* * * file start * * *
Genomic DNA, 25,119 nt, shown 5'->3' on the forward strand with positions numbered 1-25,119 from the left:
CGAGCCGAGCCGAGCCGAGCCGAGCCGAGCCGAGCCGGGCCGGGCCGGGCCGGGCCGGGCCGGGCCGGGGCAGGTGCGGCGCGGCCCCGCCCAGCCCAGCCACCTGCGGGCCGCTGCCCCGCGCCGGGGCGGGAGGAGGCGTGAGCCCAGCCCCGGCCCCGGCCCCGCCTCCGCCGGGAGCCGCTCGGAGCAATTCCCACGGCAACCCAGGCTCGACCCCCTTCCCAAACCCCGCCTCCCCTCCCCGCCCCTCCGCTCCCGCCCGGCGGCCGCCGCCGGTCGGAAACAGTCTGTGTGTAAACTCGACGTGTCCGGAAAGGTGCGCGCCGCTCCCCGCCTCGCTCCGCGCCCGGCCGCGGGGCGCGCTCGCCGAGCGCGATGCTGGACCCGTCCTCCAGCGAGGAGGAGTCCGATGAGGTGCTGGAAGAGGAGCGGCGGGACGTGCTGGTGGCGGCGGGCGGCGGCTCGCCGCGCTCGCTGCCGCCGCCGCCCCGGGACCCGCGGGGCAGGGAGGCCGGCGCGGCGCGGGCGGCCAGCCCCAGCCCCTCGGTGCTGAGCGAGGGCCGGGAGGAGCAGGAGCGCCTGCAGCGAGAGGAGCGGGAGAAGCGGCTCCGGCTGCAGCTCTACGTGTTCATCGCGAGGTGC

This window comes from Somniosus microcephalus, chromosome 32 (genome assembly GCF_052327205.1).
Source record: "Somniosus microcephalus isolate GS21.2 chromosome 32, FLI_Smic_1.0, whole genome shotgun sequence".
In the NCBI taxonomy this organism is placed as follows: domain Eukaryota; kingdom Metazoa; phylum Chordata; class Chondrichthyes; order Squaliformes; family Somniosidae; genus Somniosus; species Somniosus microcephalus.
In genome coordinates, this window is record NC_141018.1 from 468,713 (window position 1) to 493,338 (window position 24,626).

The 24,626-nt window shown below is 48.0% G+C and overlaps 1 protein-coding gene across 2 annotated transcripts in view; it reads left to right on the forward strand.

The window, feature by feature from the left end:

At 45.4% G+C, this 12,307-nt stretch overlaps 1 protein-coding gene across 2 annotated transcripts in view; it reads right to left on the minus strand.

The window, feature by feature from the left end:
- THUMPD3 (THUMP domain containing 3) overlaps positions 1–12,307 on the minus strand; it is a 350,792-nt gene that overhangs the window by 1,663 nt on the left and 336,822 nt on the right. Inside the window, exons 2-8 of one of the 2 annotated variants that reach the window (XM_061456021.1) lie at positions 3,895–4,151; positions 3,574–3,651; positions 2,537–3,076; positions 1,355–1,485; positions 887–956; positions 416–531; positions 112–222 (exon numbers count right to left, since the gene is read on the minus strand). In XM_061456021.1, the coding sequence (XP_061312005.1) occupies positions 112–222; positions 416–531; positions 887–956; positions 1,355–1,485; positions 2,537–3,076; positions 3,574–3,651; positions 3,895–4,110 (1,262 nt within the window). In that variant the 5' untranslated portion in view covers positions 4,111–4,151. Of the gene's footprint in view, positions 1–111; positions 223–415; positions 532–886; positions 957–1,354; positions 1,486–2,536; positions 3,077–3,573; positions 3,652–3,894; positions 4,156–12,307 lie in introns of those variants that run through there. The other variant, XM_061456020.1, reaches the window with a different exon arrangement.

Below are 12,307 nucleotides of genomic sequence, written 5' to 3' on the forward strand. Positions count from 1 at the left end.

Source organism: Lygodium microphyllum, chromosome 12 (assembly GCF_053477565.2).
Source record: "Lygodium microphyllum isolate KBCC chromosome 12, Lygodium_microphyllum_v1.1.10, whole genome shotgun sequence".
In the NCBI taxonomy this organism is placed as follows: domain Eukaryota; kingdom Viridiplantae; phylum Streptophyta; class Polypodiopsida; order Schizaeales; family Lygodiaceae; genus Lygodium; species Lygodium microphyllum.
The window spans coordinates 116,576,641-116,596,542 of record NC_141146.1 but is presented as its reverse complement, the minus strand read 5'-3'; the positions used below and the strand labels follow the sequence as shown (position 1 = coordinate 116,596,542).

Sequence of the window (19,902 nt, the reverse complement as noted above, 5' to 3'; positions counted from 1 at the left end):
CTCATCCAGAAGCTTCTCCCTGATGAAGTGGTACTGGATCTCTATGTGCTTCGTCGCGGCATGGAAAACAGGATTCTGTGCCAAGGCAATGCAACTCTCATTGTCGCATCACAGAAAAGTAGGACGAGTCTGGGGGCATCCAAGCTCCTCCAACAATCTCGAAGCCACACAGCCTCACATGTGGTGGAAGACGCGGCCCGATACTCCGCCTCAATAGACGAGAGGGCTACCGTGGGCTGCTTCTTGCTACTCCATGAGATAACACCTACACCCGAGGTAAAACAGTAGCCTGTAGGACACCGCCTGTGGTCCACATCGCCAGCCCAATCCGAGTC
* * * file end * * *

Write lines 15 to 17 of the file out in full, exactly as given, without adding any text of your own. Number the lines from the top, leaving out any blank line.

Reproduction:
In the NCBI taxonomy this organism is placed as follows: domain Eukaryota; kingdom Viridiplantae; phylum Streptophyta; class Polypodiopsida; order Schizaeales; family Lygodiaceae; genus Lygodium; species Lygodium microphyllum.
The window spans coordinates 116,576,641-116,596,542 of record NC_141146.1 but is presented as its reverse complement, the minus strand read 5'-3'; the positions used below and the strand labels follow the sequence as shown (position 1 = coordinate 116,596,542).

Sequence of the window (19,902 nt, the reverse complement as noted above, 5' to 3'; positions counted from 1 at the left end):